Seminars: a lever for research!

On September 25th, the first of a series of seminars took place; a monthly activity that falls within the frame work of interdisciplinary research seminars initiated by the research bureau of Campus Saint-Jean (CSJ).

Etienne Alary - 19 October 2015

"This initiative has many objectives: to have a shared knowledge of the research work of our colleagues, to create a multi-platform to share ideas and debate on them, to serve as a lever for collaborations, to involve young researchers, and to facilitate networking. In other words, the aim of this seminar is to reinforce the culture of research and creation in collegiality at Campus Saint-Jean." Said the vice dean, Hassan Safouhi.

As noted by the Dean of CSJ, Pierre Yves Mocquais, the seminars will serve mainly "to create an informal and interdisciplinary intellectual conversation that will generate and enhance intellectual life at Campus Saint-Jean and to find research common grounds and thematic intersections that could lead to common projects."

Hassan Safouhi is quite happy with the positive reaction of his colleagues. "This is an opportunity to share among us what we are passionate about, and I am happy to notice that the year's program is already complete," says Professor Safouhi.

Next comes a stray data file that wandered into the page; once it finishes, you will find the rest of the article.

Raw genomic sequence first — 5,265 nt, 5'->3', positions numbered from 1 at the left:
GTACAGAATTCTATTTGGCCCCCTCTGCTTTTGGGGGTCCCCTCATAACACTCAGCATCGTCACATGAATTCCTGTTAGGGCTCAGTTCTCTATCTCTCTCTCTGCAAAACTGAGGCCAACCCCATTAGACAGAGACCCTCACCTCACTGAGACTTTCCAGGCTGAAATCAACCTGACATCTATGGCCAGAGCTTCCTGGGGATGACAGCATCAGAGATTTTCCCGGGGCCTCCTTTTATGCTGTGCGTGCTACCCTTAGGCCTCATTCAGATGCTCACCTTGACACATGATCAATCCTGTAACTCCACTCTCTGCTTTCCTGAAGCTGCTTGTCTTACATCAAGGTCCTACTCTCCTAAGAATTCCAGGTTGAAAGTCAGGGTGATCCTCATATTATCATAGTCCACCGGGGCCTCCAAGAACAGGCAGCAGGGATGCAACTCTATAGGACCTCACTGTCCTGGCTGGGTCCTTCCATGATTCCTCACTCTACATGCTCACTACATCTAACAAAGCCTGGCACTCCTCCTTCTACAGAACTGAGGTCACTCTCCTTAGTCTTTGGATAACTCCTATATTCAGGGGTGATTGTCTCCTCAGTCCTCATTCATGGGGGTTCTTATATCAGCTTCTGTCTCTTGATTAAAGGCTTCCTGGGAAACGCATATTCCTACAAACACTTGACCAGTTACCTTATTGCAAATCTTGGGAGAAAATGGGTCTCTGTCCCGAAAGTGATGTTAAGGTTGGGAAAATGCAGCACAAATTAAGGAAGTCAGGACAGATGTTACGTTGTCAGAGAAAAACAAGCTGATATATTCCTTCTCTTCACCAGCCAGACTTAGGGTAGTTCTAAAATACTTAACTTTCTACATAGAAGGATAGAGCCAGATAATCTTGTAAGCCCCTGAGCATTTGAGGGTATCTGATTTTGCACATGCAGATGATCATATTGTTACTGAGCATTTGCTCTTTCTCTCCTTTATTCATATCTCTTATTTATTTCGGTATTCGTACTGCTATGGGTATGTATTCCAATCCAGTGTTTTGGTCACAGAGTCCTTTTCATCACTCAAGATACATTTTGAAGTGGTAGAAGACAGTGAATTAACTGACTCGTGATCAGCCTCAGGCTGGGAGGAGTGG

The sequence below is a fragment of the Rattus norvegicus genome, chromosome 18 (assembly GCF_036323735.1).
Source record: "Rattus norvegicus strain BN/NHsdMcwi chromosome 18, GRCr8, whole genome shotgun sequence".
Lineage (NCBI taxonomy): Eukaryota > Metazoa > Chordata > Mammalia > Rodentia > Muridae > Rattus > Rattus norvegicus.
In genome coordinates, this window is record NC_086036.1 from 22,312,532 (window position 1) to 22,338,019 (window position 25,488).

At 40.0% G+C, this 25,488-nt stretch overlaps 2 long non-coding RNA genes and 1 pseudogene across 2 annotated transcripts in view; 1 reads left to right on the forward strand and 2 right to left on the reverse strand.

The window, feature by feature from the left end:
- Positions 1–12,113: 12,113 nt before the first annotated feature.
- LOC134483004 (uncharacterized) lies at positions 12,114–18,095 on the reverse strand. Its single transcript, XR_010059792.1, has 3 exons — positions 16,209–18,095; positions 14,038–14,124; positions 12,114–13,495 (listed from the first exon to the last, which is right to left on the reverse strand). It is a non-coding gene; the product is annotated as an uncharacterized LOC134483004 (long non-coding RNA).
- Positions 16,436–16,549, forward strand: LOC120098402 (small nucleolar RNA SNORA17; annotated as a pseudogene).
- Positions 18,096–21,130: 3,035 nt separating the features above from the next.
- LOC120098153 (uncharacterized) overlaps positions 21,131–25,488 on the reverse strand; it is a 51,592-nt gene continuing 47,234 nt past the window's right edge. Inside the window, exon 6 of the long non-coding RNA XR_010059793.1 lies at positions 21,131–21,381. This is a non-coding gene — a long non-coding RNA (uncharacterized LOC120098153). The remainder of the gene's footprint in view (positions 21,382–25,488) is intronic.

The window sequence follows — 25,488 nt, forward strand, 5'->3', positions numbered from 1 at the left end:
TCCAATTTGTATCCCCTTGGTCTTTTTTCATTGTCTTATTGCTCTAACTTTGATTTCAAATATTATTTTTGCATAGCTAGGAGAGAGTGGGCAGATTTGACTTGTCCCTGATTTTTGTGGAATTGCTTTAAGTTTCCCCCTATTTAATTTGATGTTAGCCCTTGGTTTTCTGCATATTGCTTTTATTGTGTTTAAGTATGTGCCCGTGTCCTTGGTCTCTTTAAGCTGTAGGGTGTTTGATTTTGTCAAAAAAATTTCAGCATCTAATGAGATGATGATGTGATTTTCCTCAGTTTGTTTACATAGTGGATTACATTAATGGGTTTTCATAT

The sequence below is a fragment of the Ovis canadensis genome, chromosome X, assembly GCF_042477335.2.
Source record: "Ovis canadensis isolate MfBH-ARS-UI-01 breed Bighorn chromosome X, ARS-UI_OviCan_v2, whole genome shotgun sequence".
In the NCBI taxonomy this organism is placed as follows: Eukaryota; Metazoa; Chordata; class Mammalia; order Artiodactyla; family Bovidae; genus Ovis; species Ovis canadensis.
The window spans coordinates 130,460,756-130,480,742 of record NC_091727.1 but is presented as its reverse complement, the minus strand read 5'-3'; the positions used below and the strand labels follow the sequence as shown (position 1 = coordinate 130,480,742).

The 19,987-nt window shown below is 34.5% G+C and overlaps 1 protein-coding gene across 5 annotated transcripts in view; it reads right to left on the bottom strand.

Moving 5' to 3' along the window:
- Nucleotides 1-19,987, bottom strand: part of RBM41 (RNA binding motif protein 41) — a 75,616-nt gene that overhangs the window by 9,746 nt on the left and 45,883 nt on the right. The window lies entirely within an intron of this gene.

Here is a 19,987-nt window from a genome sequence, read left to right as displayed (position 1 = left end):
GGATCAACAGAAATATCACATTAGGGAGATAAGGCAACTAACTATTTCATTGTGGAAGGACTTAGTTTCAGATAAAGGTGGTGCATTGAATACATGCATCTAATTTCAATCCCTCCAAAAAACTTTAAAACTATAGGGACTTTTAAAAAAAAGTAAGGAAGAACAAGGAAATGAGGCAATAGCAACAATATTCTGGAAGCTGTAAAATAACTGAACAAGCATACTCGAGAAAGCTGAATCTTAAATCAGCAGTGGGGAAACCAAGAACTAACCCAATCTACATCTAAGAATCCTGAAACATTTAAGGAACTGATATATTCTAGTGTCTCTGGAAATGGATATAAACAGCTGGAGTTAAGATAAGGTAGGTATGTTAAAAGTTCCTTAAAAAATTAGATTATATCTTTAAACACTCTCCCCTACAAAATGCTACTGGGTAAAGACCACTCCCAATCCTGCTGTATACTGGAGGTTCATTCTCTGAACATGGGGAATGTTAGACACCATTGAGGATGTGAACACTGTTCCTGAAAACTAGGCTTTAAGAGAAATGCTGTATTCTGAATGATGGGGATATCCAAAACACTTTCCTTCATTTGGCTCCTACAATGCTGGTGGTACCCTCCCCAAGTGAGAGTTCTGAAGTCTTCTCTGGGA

Anne José Villeneuve, Assistant Professor in French and Linguistics had the honour to kick start the series of seminars with a presentation on "La variation sociolinguistique ou comment saisir une langue en constante evolution".

As the professor underlined, the living language we hear people speak in coffee shops and lounges, change with generation of speakers who use it. "From the beginning of time, we have always complained that youth speak poor language." She exclaimed in front of her guests gathered at the Grand Salon for this occasion.

According to Anne José Villeneuve, playing with language and correcting it is a natural tendency for Francophones. Her research works on sociolinguistic variation in spoken French revealed one thing: "everybody knows that generally women speak better than men. The way woman speak is closer to standard."

Even though certain researchers are conservatives, others push forward not only to describe the systematic variation of language depending on context and social groups but to grasp the change as well- and everyone has a role to play. "Do not forget that if we naturally acquire everyday language at home, we learn the norms at school. If we have to fight linguistic prejudices, we must also help students get to the required standard when necessary, "says Anne-José Villeneuve.

All through her presentation, Mrs. Villeneuve gave concrete examples to illustrate how Francophones adapt their language to the formality of the communication situation at hand.

The assistant professor does not intend to stop there, because she wishes to collaborate with colleagues, and extend her research to:

  • Variation and national/regional identity
  • Norms and education in a minority setting
  • "correction" of accent
  • Vernacular and health services in French
  • Bilingualism and linguistic change
  • And more…